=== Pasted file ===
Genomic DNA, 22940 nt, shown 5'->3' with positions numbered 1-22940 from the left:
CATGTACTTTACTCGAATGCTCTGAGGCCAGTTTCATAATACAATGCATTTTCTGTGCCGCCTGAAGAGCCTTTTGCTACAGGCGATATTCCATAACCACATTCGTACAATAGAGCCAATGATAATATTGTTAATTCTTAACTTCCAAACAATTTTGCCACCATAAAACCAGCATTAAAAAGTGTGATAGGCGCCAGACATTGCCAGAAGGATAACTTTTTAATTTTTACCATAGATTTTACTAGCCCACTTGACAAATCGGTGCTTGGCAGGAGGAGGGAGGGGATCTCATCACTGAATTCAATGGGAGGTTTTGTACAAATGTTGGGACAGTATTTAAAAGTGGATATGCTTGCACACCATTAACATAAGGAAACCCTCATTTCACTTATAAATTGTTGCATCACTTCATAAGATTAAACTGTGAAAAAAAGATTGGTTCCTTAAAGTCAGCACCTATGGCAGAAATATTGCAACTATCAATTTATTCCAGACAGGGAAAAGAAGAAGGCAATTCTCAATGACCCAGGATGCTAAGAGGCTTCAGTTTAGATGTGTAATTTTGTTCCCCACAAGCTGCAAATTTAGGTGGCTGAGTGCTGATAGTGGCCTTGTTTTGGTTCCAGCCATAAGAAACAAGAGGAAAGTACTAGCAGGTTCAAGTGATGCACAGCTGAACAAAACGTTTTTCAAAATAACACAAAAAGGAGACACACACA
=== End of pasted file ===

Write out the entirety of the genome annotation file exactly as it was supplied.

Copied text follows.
Genomic DNA, 22940 nt, shown 5'->3' with positions numbered 1-22940 from the left:
CATGTACTTTACTCGAATGCTCTGAGGCCAGTTTCATAATACAATGCATTTTCTGTGCCGCCTGAAGAGCCTTTTGCTACAGGCGATATTCCATAACCACATTCGTACAATAGAGCCAATGATAATATTGTTAATTCTTAACTTCCAAACAATTTTGCCACCATAAAACCAGCATTAAAAAGTGTGATAGGCGCCAGACATTGCCAGAAGGATAACTTTTTAATTTTTACCATAGATTTTACTAGCCCACTTGACAAATCGGTGCTTGGCAGGAGGAGGGAGGGGATCTCATCACTGAATTCAATGGGAGGTTTTGTACAAATGTTGGGACAGTATTTAAAAGTGGATATGCTTGCACACCATTAACATAAGGAAACCCTCATTTCACTTATAAATTGTTGCATCACTTCATAAGATTAAACTGTGAAAAAAAGATTGGTTCCTTAAAGTCAGCACCTATGGCAGAAATATTGCAACTATCAATTTATTCCAGACAGGGAAAAGAAGAAGGCAATTCTCAATGACCCAGGATGCTAAGAGGCTTCAGTTTAGATGTGTAATTTTGTTCCCCACAAGCTGCAAATTTAGGTGGCTGAGTGCTGATAGTGGCCTTGTTTTGGTTCCAGCCATAAGAAACAAGAGGAAAGTACTAGCAGGTTCAAGTGATGCACAGCTGAACAAAACGTTTTTCAAAATAACACAAAAAGGAGACACACACA